DL: Good to have you here and we just saw Bill Murray nominated for Academy Awards, and the movies that you have appeared in did pretty well at the Academy Awards, didn't they?
They did all right.
DL: Did you attend the Academy Awards?
Aah, no I didn't. My family was in town, my parents and 'bout half my family was at my house.
DL: If your family had not been in town, would you have gone to the Academy Awards?
Well [laughs] probably not, no. I mean, unlike my family I don't have the annual custom of watching them and everything, even. But they wanted to. They got there and they said 'Where's the TV?' And I said 'I don't have a TV.' So I had to call a friend of mine and ask if we could come over, if I could come over with my whole family and watch the Oscars. He said 'All right. Right now?' And I said 'Well, it's this year, isn't it? Right now?' In about 5 minutes we raced over there and I said 'You guys watch and enjoy and I'll go get some food, whatever. I'll go take a nap.' Unfortunately my friend has a TV pretty much in every room, the kitchen, the living room, the guest room. So I went in the guest room and turned off the light, turned off the TV, and I'm lying there. But I can hear them. I mean it's like surround sound Oscar time. And I heard Lord of the Rings win their first one and I thought, 'Well, I can lie here in the dark like an idiot, or I can go out and be a man and sit in the kitchen and watch it with everybody else.' [laughs]
DL: Well, this raises several interesting thoughts.
I was glad I watched them. I mean, we did all right.
DL: Yeah, you did all right. You won 11 Academy Awards.
All by myself.
DL: These movies have been a part of your life for a certain number of years, two years, three years, whatever.
DL: Even if they had not been nominated I would have thought you would maybe be interested in what was going on. They were nominated for 11..and why don't you have a TV?
Aah..I have a phone. And a fridge. And a door. And uh, I don't know. It wasn't something that occurred to me that I had to get a TV. For my parents trip.
DL: You realize you're in show business? You're aware of that, right?
DL: Tell us about your background. You're originally from where?
Well, I was born in Manhattan, but my..
DL: Born right here, then?
Yeah. Born at New York Hospital. But my Dad was kinda restless and he got work in a lot of different places. I was raised..I was about 11..I lived in South America. Argentina mostly. Which was good. Among other things, we lived on a farm part of the time so I got to ride horses a lot, which obviously served me in the last two movies.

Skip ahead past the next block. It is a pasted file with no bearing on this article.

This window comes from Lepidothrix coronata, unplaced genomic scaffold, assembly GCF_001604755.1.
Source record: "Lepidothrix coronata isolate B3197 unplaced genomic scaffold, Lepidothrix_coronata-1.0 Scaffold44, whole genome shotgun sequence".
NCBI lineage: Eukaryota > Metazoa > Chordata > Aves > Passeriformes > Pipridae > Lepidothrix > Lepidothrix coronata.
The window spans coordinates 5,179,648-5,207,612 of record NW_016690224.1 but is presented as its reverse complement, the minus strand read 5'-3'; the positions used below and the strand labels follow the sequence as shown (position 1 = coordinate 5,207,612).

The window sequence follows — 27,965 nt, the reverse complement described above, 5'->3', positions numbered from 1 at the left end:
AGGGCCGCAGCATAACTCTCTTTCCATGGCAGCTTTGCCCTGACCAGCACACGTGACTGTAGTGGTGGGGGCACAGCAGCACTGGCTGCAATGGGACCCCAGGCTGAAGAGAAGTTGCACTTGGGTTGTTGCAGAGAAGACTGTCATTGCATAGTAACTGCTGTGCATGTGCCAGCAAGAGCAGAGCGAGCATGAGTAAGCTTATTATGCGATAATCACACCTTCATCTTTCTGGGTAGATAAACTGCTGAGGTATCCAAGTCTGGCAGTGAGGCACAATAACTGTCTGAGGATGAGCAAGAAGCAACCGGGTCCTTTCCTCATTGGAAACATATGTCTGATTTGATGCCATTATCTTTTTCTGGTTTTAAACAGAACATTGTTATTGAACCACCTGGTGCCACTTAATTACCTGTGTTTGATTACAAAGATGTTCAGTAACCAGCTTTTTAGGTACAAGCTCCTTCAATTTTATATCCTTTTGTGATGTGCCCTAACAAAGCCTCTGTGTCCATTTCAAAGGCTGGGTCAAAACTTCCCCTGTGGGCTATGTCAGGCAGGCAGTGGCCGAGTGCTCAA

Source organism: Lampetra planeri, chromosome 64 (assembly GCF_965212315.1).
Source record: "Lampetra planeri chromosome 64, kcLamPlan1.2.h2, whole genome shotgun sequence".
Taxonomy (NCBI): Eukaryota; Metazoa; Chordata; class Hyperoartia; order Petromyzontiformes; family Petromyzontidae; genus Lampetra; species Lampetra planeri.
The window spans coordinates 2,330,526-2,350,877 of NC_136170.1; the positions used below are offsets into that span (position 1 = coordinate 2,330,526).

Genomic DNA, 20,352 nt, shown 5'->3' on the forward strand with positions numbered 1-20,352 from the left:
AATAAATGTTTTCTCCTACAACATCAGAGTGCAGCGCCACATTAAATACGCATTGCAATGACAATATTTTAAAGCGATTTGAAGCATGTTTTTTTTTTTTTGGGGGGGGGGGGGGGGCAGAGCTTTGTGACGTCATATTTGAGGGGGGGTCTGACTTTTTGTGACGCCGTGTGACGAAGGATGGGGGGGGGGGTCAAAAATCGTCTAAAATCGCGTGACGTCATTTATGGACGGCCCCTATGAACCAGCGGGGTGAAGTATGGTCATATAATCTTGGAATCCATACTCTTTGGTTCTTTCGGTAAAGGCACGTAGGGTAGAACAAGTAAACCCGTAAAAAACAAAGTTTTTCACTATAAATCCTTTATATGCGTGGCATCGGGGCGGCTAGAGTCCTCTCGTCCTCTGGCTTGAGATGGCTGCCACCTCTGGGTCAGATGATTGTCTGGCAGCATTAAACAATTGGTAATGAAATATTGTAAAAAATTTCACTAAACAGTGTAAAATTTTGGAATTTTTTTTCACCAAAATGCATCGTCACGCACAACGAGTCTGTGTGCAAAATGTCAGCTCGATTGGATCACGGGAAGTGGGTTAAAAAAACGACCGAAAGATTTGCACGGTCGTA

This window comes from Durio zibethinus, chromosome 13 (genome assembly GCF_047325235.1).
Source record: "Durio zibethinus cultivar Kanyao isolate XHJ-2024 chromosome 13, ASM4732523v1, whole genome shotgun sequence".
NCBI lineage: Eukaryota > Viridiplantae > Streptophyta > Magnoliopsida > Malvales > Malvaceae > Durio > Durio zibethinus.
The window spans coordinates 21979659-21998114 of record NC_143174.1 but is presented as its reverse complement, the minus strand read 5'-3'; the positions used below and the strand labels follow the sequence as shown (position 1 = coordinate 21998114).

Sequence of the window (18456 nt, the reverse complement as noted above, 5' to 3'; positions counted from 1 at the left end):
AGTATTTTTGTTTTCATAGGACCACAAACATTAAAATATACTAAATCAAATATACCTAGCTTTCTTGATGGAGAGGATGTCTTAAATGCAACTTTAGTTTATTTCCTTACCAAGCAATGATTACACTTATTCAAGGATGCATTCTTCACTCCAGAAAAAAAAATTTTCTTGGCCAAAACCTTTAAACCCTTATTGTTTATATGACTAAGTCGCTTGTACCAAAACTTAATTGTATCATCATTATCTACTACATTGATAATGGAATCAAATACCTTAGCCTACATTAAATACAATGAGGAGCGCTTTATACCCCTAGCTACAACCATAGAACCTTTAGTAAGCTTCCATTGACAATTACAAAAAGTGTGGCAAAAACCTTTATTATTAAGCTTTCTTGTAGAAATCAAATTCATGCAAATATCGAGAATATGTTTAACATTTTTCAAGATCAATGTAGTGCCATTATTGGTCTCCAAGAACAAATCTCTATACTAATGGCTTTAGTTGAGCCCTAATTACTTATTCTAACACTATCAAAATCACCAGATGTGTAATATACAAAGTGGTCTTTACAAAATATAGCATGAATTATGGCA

DL: It's a beautiful country, isn't it, Argentina?
It is, it's really nice. It's a lot like New Zealand, actually. Really beautiful. And it was a nice existence for us as kids, because we were given a lot of freedom and being the oldest I could take off on a horse...
DL: Is it hazardous? I mean, are there things to worry about down there that we don't have to worry about here when we're kids?
Ah, no..I mean..yeah, when you're a kid you're not that afraid of stuff. I mean, I'd go off riding.. you know, you fall off the horse, you get back on, or if you don't catch the horse, you walk home. Just like Manhattan.[laughs] Every once in a while you do something really dumb when you're a kid and you realize when you're an adult that that's dangerous, but.. you know.. There was one time when I was coming home at the end of the day, going through the paddocks, and you open the gates from horseback, and the last gate I was about to grab the latch and there was this beautiful, beautiful snake wrapped around it..it was orange and black and white stripes. And I thought 'I'm going to take this home and show it to my family'. And I tried to grab it and he tried to get me. And I like whacked it just to stun it and I grabbed it by the neck and opened the gate and got through, closed it and said "Dad, dad, look what I got." And he freaked out, cos it was a Coral snake, which if you get bit I think two minutes, three minutes, you're dead.
DL: Oh my God. So you're riding around with a dozing coral snake?
Well, he was waking up, and looking at me.
DL: Oh goodness. So, what does your father do now that you have the snake there?
Ah, well..he and I both proceeded to whack it some more. Sorry.
DL: Now you have a..
I like snakes though.
DL: ..a son of your own now?
DL: How old is he?
DL: 16. Now is that just hell, is that just a nightmare or is that OK having a 16-year-old son?